Mindfulness Introduction: 5 Minutes to Mindful
What is Mindfulness?
The term ‘mindfulness’ has been popping up more often recently, but what does it really mean? Many people think that being mindful means ‘being in the moment’, and they’re not wrong. However, there is a bit more to it than just being in the moment.
Mindfulness, defined, is a moment-to-moment awareness of one's experience without judgment. It is a state of being, not a character trait, and there are many health benefits associated with the practice.
Mindfulness vs Meditation
A common mistake is to assume that mindfulness and meditation are the same thing, but one is simply a means to the other.
Meditation is the most widely known mindfulness technique, but the two are not synonymous. Rather, there are a wide variety of things you can practice in your journey to becoming more mindful.
A more concentrated version of meditation, known as mindfulness meditation, allows you to cultivate mindfulness in just a few minutes a day.
What are the benefits?
For busy parents, even setting aside five minutes a day to practice becoming more mindful can be a task. Nevertheless, the proven benefits of mindfulness should convince you that it’s worth a try. By dedicating time to reflection, guided breathing, and meditation, you can begin to see the positive changes that occur in your life as a result of becoming more mindful.
Related: Meditating strengthens interpersonal adeptness
It’s a great stress reduction technique
The state of mindfulness emphasizes awareness of the present moment, which means your mind will not be focusing on all the things in your life that weigh you down. This allows your mind to take a break, unwind, and de-stress. Even science is on our side! Mindfulness has been linked to lower levels of cortisol, the stress hormone, and significantly lower levels of anxiety.
It improves your attention span
How many times a day do you find yourself becoming distracted and unable to finish the task you’re working on? If you’re anything like me, probably more often than you would like to admit. Practicing mindfulness encourages you to maintain a constant state of awareness, which limits distractions from messing with your ability to focus.
Research indicates that regularly practicing mindfulness enhances your attention span, something we all would probably like to improve. You’ll be less tempted to pick up your phone and scroll through your social networks, and more tempted to get your work out of the way. With increased focus comes greater productivity, which means you can get your chores and daily responsibilities out of the way sooner and have more time to do the things you enjoy.
It makes you happier
As stated before, mindfulness emphasizes awareness. As you practice becoming more aware, it forces you to take a mental inventory of your emotions. With time, you will begin to take note of more negative emotions and trace them back to their roots. As you continue further with your mindfulness journey, you will be able to build up a type of mental shield that prevents these negative emotions from influencing your mood, because you will be able to trace their origin and fix the problem without ruining your day.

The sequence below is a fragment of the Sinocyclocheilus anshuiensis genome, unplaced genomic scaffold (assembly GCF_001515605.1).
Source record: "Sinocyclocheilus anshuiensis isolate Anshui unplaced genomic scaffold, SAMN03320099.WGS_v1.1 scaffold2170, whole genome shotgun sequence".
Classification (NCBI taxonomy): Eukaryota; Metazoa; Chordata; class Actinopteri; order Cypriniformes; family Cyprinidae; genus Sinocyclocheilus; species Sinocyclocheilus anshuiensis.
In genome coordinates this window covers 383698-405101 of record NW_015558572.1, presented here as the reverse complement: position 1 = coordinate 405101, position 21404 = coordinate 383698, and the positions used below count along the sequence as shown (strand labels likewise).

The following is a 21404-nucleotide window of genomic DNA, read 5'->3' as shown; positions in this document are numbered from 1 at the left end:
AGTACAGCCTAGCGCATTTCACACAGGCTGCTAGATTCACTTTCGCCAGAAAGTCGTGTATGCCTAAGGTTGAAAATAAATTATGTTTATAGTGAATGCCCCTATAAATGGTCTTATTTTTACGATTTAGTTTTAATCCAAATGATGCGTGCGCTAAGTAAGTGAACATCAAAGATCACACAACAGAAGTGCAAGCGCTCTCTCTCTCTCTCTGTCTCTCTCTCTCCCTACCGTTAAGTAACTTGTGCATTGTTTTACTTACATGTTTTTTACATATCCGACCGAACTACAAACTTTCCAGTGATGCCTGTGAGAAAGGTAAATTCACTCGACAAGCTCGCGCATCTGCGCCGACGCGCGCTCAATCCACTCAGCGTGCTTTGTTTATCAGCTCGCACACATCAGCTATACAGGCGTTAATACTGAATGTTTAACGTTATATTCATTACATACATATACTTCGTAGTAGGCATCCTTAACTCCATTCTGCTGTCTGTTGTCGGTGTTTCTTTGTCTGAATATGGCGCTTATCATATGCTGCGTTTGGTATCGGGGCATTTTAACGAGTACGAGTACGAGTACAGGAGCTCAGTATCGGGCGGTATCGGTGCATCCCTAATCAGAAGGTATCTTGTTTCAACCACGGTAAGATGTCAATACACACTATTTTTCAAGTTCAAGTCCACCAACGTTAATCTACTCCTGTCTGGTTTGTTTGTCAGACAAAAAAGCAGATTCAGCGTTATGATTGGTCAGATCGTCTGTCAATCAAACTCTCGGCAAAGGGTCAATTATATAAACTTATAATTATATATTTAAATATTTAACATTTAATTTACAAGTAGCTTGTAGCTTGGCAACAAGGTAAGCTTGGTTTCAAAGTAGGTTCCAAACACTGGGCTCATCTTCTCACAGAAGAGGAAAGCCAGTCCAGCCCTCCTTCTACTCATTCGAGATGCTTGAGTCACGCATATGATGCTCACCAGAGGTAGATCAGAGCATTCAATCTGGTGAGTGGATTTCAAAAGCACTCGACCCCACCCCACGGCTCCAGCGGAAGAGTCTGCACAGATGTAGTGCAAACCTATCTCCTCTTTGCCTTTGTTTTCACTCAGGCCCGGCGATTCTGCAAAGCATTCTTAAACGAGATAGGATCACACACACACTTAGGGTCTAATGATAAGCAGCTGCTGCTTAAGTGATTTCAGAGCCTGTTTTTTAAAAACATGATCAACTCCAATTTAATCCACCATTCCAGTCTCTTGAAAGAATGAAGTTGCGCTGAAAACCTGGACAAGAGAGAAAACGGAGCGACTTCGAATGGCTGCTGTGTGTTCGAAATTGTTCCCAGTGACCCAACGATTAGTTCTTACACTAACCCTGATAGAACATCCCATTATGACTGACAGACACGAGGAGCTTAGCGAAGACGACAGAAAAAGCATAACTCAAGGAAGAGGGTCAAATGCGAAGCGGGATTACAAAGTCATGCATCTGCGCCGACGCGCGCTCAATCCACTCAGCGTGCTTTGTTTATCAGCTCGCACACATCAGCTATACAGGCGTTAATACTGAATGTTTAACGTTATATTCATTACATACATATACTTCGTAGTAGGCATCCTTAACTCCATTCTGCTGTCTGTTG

This doesn’t necessarily take a long time, either—research shows that mindfulness can have a significant improvement on your mood in as little as 8 weeks.
A Journey Inside Your Mind
While group activities such as yoga classes could be helpful on your journey, mindfulness is really about the solo journey. Mindfulness encourages you to reflect inwardly, to do a mental check up on yourself and take note of how you’re feeling. It is something you can practice at home, during your lunch break at the office, or anywhere where you feel comfortable.
The practice allows you to learn more about yourself because of the effort you dedicate to personal reflection. This is a unique and beneficial opportunity, as emotional and mental wellness is sadly overlooked by busy adults.
Beginning Your Mindfulness Journey
If you are just starting out on your mindfulness journey, try and commit to a goal you can easily achieve. Try practicing mindfulness for 2-5 minutes a day, and eventually try to increase that time.
The more you put into the practice, the more you will gain, so it is important to set goals for yourself that allow you to track your progress. Even if you don’t feel like you can integrate the practice into your daily routine, mindfulness and mindfulness meditation are still effective ways to slow down and collect your thoughts during a stressful moment. If you feel your emotions building up, try a mindfulness meditation technique—a short series of guided breathing will slow down your heart rate and level out your emotions.
Mindfulness is gaining popularity for many reasons, most of which are backed by scientific research. Give it a try today and see how you feel. After all, it’s only five minutes.
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